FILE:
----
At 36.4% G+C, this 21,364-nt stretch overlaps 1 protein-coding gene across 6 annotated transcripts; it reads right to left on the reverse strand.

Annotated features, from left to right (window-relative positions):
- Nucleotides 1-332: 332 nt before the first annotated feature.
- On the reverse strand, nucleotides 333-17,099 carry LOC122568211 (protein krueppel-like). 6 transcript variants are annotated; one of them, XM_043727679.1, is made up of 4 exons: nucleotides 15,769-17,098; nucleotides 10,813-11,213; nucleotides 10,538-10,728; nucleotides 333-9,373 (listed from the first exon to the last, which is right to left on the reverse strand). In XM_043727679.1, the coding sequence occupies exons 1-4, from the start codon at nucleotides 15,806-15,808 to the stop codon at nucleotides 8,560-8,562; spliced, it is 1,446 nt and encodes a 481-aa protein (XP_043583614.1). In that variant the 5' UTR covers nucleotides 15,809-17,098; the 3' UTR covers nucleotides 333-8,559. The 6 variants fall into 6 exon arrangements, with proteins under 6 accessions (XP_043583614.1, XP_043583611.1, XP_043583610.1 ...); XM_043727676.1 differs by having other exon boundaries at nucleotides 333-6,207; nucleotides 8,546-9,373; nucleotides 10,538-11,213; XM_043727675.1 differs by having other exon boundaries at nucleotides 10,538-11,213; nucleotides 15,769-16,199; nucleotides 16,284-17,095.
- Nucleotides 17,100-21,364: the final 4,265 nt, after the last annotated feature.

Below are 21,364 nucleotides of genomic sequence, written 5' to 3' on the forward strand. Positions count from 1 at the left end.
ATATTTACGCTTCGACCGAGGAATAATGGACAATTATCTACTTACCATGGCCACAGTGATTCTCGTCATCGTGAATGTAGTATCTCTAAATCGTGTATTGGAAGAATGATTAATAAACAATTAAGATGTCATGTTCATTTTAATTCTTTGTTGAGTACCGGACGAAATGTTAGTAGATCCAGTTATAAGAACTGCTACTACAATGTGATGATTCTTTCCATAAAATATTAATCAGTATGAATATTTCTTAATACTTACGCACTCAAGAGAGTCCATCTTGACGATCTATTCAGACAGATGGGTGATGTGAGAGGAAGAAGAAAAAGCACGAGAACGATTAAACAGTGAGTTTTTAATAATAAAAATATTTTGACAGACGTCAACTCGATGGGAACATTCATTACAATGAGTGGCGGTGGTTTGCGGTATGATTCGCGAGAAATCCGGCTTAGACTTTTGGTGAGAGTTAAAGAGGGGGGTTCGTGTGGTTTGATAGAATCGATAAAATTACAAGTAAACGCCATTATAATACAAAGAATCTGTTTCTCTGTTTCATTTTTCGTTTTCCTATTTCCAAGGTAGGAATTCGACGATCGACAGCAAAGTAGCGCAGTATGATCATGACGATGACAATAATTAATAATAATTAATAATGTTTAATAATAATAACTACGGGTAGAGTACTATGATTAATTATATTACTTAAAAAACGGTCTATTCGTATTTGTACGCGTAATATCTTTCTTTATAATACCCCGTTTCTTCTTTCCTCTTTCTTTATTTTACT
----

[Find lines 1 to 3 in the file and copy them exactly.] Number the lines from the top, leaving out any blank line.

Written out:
At 36.4% G+C, this 21,364-nt stretch overlaps 1 protein-coding gene across 6 annotated transcripts; it reads right to left on the reverse strand.

Annotated features, from left to right (window-relative positions):
- Nucleotides 1-332: 332 nt before the first annotated feature.